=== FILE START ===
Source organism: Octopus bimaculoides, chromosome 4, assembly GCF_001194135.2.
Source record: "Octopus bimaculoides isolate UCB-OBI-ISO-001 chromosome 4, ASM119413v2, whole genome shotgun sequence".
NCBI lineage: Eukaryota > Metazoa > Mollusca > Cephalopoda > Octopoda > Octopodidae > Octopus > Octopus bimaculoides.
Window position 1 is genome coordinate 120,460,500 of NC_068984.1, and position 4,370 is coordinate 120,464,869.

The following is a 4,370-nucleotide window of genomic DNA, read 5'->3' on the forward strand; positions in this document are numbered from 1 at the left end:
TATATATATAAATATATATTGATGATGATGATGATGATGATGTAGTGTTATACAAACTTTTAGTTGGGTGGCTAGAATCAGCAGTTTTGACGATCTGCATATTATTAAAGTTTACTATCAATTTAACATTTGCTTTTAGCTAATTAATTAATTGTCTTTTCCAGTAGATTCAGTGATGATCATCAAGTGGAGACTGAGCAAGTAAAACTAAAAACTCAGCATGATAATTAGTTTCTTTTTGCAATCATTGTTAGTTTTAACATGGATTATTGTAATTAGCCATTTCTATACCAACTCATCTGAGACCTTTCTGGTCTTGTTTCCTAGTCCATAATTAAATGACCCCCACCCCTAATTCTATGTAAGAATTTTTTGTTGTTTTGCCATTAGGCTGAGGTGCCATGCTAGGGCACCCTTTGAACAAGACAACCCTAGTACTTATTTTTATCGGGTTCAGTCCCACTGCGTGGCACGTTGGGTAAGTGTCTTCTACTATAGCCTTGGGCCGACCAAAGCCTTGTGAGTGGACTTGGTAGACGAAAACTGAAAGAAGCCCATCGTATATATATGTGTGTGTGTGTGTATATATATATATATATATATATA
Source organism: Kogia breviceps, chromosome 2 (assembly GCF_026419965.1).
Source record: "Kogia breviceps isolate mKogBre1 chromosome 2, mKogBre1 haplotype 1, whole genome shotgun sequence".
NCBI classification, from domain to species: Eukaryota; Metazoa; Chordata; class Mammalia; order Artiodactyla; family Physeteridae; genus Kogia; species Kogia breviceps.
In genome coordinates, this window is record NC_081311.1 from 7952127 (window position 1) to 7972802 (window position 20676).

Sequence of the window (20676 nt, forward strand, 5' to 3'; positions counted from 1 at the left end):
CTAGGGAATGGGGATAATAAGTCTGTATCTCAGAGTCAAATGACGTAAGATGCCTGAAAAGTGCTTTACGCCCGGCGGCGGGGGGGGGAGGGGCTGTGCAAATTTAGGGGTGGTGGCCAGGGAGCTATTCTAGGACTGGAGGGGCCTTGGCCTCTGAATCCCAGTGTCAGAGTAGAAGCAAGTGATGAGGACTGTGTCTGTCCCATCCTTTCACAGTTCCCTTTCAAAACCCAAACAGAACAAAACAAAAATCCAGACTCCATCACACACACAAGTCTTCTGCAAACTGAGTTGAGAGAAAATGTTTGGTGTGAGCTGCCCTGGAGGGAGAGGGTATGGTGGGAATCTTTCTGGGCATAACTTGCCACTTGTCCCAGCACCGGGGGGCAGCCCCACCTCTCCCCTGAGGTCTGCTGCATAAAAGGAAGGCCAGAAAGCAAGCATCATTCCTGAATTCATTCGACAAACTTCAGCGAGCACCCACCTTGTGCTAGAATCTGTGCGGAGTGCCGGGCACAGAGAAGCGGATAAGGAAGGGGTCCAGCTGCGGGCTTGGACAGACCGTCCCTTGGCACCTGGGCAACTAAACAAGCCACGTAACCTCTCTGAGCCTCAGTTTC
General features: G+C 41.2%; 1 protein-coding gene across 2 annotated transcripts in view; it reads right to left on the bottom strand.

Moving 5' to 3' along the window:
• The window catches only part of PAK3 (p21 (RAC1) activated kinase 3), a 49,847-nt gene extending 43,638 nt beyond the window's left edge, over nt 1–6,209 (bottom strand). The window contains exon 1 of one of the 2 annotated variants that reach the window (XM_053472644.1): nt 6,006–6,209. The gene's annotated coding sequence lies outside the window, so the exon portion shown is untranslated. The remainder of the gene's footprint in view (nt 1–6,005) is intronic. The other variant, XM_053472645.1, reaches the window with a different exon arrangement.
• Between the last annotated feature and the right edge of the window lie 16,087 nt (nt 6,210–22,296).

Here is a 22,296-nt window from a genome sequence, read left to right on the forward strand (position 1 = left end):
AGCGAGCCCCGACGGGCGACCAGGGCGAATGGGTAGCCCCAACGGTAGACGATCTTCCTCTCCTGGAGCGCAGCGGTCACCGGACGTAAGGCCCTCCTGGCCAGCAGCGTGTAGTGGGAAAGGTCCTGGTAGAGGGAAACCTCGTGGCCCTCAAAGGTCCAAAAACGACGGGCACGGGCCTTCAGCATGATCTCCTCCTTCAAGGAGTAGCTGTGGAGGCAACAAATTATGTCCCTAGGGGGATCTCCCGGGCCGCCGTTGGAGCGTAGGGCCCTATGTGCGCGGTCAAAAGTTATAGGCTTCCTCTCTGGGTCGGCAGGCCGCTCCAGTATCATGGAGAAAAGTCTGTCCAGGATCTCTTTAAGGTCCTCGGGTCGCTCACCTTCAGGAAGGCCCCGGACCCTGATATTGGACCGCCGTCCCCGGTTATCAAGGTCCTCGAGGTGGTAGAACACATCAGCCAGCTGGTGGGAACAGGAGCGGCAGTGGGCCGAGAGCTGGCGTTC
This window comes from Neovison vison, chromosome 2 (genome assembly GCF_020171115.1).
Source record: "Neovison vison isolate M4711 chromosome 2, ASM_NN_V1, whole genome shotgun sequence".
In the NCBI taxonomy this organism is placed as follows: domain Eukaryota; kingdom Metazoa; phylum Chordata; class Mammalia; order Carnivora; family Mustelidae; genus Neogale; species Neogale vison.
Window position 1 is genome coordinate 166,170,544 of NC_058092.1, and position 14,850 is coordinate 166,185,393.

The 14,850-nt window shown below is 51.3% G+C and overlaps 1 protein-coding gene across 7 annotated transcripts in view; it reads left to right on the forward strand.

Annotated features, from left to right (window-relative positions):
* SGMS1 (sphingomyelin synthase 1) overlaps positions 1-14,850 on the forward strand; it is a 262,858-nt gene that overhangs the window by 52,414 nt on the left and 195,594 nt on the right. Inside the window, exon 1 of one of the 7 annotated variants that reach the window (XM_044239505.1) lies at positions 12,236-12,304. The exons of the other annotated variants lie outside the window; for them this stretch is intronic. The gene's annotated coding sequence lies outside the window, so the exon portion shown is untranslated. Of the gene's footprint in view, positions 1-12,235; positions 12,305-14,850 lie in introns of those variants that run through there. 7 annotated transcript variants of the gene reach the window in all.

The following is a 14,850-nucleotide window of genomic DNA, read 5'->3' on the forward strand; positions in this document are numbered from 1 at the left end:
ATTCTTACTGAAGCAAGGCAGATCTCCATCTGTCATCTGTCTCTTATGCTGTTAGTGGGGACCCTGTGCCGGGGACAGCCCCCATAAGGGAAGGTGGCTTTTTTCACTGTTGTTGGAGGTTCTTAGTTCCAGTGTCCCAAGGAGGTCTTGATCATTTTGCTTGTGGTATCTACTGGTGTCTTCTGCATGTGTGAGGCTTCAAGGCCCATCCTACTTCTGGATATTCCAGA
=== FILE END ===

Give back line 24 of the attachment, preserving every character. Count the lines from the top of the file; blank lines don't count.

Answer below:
Annotated features, from left to right (window-relative positions):